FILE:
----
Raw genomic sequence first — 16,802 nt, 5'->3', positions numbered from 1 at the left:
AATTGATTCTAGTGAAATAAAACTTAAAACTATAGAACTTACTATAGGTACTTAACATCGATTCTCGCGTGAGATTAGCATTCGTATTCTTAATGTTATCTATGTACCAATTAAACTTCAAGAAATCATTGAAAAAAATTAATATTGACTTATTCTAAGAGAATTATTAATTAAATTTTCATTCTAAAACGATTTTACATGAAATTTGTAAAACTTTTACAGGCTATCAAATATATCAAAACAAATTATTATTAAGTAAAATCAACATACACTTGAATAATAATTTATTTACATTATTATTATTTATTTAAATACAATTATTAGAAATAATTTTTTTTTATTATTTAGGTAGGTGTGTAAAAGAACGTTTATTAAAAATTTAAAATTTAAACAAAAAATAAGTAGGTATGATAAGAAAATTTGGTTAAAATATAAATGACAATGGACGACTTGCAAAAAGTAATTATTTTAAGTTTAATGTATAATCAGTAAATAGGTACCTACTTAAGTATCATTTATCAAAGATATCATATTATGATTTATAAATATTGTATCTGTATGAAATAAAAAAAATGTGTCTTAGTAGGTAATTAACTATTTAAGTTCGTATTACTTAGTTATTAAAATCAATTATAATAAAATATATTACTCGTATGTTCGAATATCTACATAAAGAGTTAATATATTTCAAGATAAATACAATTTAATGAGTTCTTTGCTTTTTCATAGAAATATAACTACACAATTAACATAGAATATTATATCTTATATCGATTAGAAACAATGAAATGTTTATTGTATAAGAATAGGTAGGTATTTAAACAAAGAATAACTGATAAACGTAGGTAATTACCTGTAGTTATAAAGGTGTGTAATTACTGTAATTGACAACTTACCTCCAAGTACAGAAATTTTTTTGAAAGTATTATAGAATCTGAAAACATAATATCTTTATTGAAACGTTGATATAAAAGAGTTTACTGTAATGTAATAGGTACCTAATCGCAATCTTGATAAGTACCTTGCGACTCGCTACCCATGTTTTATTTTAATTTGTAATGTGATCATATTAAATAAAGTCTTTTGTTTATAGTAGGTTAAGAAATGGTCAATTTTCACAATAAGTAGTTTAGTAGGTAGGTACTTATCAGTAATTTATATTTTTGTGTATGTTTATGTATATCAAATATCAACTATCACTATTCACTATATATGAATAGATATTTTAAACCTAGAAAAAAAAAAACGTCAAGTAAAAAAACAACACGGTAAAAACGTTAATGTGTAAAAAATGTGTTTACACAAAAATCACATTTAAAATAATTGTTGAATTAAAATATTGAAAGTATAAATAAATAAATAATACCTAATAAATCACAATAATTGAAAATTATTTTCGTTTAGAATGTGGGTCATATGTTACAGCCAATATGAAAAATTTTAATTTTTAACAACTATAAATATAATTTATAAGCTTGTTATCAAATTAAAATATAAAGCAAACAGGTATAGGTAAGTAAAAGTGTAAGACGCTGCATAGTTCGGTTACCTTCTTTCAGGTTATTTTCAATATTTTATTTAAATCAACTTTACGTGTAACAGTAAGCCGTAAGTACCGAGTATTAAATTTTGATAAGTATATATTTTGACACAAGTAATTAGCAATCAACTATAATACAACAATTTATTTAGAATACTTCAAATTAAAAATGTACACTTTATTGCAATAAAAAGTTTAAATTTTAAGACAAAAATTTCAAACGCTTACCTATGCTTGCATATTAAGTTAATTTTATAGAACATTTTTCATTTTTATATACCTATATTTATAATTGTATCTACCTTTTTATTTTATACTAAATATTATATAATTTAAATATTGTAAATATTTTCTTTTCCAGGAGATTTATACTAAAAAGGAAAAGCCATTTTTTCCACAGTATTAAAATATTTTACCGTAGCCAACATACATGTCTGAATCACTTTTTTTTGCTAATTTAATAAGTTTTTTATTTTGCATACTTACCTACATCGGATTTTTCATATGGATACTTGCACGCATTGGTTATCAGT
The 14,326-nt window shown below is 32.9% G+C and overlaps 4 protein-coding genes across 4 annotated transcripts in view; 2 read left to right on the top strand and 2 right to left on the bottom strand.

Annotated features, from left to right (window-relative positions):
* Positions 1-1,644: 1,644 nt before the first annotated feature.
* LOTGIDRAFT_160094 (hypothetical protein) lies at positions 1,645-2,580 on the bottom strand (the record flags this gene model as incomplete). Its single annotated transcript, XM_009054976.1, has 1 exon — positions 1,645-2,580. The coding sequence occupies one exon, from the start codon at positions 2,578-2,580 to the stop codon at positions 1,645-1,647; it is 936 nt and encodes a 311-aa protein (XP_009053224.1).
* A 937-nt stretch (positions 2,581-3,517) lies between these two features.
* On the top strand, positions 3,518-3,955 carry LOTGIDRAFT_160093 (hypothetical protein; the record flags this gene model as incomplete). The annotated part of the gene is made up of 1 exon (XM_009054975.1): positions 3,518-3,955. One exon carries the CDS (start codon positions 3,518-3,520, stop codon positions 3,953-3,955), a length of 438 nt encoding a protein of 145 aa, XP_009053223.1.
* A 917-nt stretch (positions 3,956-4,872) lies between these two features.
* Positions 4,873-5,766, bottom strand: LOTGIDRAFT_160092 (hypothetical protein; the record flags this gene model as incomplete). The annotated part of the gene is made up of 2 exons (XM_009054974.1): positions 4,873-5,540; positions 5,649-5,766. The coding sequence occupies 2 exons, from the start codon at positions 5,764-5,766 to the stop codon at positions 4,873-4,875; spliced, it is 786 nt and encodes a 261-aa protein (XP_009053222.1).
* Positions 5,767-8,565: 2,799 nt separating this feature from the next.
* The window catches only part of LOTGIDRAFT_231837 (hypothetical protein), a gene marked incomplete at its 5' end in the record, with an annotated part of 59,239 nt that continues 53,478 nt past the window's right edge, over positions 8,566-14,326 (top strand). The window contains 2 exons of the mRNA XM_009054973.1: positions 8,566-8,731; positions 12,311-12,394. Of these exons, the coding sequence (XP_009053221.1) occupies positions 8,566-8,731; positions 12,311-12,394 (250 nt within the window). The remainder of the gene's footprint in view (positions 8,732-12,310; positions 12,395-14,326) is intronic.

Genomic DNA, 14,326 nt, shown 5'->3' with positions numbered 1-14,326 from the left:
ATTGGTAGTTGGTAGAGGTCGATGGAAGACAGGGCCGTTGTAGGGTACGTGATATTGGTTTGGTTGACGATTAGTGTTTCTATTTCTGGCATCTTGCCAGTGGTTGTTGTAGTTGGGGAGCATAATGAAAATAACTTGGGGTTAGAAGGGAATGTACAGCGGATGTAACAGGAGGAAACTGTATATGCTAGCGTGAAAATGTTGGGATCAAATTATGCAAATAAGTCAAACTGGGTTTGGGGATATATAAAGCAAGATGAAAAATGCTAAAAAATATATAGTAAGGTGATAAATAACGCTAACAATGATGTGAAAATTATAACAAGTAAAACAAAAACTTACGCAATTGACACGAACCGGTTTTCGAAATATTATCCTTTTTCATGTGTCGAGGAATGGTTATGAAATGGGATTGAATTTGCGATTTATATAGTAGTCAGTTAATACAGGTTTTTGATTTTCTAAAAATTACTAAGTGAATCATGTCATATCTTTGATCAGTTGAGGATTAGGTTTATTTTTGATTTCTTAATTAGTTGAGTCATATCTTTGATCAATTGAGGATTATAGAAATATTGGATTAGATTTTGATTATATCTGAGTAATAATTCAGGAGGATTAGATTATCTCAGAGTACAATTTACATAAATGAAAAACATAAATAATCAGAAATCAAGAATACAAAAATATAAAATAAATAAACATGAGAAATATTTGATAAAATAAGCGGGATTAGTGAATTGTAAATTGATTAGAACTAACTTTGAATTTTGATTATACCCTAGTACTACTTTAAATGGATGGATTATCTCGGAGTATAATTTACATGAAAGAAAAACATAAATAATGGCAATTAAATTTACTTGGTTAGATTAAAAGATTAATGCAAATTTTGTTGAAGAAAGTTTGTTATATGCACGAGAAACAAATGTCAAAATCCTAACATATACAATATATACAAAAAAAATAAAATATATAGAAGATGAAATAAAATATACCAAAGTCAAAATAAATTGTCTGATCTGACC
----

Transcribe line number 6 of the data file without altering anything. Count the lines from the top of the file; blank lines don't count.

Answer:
* LOTGIDRAFT_160094 (hypothetical protein) lies at positions 1,645-2,580 on the bottom strand (the record flags this gene model as incomplete). Its single annotated transcript, XM_009054976.1, has 1 exon — positions 1,645-2,580. The coding sequence occupies one exon, from the start codon at positions 2,578-2,580 to the stop codon at positions 1,645-1,647; it is 936 nt and encodes a 311-aa protein (XP_009053224.1).